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Outdoor walking lowers stress hormone levels

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According to the Daily Mail of April 4, Dr. Mary Carol Hunter of the University of Michigan in the United States confirmed that outdoor distraction can significantly reduce the level of cortisol, the stress hormone.

Several scientists have previously said that 20 to 30 minutes in the natural environment can reduce the level of cortisol, the stress hormone, by about 10%. A new study finds that after 30 minutes, the benefits of going out for a walk continue to increase, but to a lesser extent, the Times reported.

Dr. Mary Carol Hunter of the University of Michigan, who led the study, said: "Our research shows that in order to achieve the most effective cortisol reduction, people should rest or walk in the natural environment for 20 to 30 minutes. This can be achieved without going to the wild, living or working in the natural environment.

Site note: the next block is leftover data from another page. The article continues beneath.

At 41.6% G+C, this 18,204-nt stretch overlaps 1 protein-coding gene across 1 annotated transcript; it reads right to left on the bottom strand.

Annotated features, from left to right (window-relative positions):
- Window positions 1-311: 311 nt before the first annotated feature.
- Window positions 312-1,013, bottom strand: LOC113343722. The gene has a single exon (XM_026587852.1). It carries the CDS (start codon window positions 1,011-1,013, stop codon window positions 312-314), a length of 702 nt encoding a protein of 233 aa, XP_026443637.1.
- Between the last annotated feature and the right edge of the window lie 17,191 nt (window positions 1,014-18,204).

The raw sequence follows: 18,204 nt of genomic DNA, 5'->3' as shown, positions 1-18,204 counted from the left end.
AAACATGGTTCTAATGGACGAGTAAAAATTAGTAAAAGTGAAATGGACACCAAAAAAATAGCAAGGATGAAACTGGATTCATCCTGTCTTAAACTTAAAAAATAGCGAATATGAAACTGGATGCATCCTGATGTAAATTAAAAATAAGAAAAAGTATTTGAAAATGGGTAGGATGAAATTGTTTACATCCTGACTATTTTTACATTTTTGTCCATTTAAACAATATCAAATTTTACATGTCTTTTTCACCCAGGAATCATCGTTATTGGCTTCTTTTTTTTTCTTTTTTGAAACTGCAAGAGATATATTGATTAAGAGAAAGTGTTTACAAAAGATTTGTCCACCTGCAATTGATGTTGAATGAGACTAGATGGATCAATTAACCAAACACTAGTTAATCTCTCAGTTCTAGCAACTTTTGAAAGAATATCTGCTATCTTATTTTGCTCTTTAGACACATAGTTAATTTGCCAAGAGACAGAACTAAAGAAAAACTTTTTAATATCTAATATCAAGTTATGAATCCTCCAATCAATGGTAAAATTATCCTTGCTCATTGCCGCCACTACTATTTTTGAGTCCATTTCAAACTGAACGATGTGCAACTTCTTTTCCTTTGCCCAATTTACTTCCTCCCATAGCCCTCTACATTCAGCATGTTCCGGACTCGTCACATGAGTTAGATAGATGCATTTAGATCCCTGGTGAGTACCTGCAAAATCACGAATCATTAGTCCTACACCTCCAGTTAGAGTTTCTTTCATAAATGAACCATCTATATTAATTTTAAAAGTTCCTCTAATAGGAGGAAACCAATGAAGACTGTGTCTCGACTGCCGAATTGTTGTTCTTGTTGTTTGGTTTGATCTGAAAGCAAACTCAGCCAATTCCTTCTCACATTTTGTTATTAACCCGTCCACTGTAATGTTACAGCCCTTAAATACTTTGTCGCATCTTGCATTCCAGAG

The study has been published in front-end journals of psychology. Dr Hunter believes that the study will help doctors prescribe "natural prescriptions" to anxious patients and advise patients to relax in outdoor green spaces.

In the natural environment, distraction has been considered as a low-cost way of disease prevention, which can help people reduce the risk of hypertension or mental illness. At present, however, there are few studies on how long it takes to stay outdoors to have a significant impact on the human body.

This health-friendly non-medical treatment, known as social prescription, is at the heart of the NHS long-term plan launched in January by British Prime Minister Theresa May and NHS Chief Executive Simon Stevens.

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